November 6, 2012
Despite the expected rebound of Nokia in the US market with its new Lumia 920, and the expectations surrounding Research In Motion’s BlackBerry 10 OS, the talk during the recent MobileCon had little to do with devices or operating systems. The participants were mostly interested in discussing topics such as mobile device management (MDM). While MDM and Nokia are somewhat unrelated subjects, RIM and MDM go hand-in-hand.
With enterprises softening their IT/telecom policies by promoting the bring-your-own-device (BYOD) strategy, and even providing iPhones and Android phones to their employees, MDM has become critical to IT departments. If managing a corporate device without compromising its usability was a hard task when all employees had similar devices (such as BlackBerrys), it has become an even harder task now that employees have their personal data mixed in with work information in smartphones they acquire themselves. And to make matters worse, these BYOD employees expect their device to be fully functional at home and at work.
Enter MDM. RIM was once synonymous with the smartphone and MDM with its BlackBerry Enterprise Server. For IT departments, the fact that RIM is losing ground also means that their professionals have to work twice as hard to keep up with a platform that now speaks many languages due to the multiple types of devices, multiple OSes, multiple screen sizes and multiple brands. It is true that the new Windows 8 phones (and here we mean Nokia) could make their job easier again, but let’s not go there yet, since this benefit has yet to be proven.
Now RIM is repositioning its MDM offering. The company is moving away from its device exclusivity, coming up with a new MDM/server platform that allows for IT managers to control Android and iOS-based devices almost the same way it controls BlackBerrys. Of course it lacks the BlackBerry golden standard security features when it comes to non-BlackBerry devices, but it still gives IT departments the option to make the BlackBerry devices available to those users that simply can’t stand typing on touchscreens (or to those who still enjoy their BlackBerry – you know who you are!).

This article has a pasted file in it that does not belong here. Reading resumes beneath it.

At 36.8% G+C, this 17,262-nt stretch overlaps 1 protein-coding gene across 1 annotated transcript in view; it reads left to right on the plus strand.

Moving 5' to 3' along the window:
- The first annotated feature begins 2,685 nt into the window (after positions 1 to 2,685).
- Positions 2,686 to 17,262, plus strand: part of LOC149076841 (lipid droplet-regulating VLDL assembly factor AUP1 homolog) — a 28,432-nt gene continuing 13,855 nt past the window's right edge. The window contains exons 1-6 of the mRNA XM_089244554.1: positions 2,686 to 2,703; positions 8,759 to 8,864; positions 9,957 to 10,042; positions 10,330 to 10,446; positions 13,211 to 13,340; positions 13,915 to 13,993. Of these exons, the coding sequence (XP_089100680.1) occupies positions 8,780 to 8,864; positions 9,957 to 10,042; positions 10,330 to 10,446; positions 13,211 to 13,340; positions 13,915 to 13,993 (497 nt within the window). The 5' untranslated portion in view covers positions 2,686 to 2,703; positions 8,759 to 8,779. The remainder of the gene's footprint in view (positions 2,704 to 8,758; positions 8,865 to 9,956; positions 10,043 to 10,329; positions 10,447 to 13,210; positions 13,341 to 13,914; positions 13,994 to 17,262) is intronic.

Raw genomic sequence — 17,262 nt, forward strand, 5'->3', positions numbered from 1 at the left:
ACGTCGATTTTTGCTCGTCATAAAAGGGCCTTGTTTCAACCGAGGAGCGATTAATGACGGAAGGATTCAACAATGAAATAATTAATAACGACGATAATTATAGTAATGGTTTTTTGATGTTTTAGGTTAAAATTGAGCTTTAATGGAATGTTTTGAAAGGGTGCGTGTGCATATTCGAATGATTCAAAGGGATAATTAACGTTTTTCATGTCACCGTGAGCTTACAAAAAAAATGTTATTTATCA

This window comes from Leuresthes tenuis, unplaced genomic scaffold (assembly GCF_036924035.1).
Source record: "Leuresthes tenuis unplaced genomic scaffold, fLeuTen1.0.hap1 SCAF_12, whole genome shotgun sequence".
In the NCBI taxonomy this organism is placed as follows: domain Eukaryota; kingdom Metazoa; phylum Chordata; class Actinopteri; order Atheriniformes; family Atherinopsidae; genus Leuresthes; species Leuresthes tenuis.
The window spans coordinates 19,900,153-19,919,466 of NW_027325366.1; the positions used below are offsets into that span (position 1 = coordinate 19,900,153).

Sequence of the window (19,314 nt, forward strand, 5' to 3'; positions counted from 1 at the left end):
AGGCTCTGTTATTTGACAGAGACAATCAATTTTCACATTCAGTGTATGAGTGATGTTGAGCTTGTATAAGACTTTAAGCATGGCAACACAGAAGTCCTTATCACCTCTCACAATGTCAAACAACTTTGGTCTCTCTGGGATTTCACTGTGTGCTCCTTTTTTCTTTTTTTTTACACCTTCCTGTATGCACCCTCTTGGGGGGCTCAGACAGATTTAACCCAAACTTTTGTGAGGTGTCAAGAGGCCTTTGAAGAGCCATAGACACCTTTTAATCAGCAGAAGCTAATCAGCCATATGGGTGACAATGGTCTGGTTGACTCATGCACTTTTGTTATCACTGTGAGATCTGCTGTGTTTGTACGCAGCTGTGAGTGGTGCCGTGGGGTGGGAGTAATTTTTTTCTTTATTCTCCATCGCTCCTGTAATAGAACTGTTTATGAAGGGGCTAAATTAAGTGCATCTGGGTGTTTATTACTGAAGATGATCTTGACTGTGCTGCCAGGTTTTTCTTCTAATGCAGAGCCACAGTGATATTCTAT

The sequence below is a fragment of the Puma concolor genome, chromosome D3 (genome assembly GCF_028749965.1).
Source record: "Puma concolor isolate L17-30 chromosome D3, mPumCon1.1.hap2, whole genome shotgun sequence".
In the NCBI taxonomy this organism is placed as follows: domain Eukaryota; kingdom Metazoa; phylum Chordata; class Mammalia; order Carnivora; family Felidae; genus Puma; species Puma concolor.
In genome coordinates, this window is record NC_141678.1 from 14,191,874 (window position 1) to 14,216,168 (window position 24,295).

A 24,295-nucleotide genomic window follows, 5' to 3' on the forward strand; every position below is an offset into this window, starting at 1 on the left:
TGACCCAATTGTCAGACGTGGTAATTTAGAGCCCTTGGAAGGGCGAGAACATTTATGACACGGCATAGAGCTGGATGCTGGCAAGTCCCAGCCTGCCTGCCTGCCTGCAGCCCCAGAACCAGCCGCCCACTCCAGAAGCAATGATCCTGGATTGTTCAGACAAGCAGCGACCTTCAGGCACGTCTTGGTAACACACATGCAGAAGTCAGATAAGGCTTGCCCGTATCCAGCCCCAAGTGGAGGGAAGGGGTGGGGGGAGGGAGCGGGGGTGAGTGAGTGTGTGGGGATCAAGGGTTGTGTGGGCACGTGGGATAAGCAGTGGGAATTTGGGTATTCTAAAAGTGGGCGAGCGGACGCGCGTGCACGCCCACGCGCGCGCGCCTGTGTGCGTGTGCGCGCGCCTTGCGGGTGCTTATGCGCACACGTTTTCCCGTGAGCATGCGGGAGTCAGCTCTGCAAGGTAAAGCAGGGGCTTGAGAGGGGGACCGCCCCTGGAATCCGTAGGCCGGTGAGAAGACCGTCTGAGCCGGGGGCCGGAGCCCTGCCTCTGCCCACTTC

Will RIM’s initiative to open up its platform save the company? Unfortunately not. This move seems like an attempt to return to RIM’s successful years in the mid-2000s, when it had full control of the smartphone environment. But now RIM has way too many competitors in the MDM market, including Samsung, the world’s smartphone leader, which is about to launch a system that also combines security and MDM. Also, more than two-thirds of RIM’s revenue comes from devices, not services, so opening the service to other brands could initially represent a problem.
Even if this plan completely succeeds, we would still have to wait through a 1-2-year product cycle for current users to exchange their devices for BlackBerrys, so we won’t see a flood of BlackBerrys anytime soon.
So what would get RIM back in the game? For the company to reemerge, users need to want a BlackBerry, the same way they wanted and forced their companies to buy into Apple and Android. BlackBerry 10 devices will need to bring users much-improved usability that compares to its competitors — including the availability of apps, hardware specs and functionality that wows the pickier Apple, front-of-the-line-on-launch-day user. If RIM is able to make it (and it has the cash in the bank to do so), I’m positive that IT departments would be happy to have their BlackBerrys and its server-incorporated MDM tool back. If the new devices fail to deliver, RIM won’t last much longer, neither in US nor in emerging markets, where its products will eventually follow the same path they did in the US.
— Vinicius Caetano, Senior Analyst
Latin America Smartphone Forecast
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Smartphone Operating Systems: Ecosystem analysis and trends shaping the future of the global smartphone market
Thematic Report published June 2011
In this report, Pyramid Research analyzes the current state of the smartphone market segment, focusing specifically on the developments taking place in the OS arena.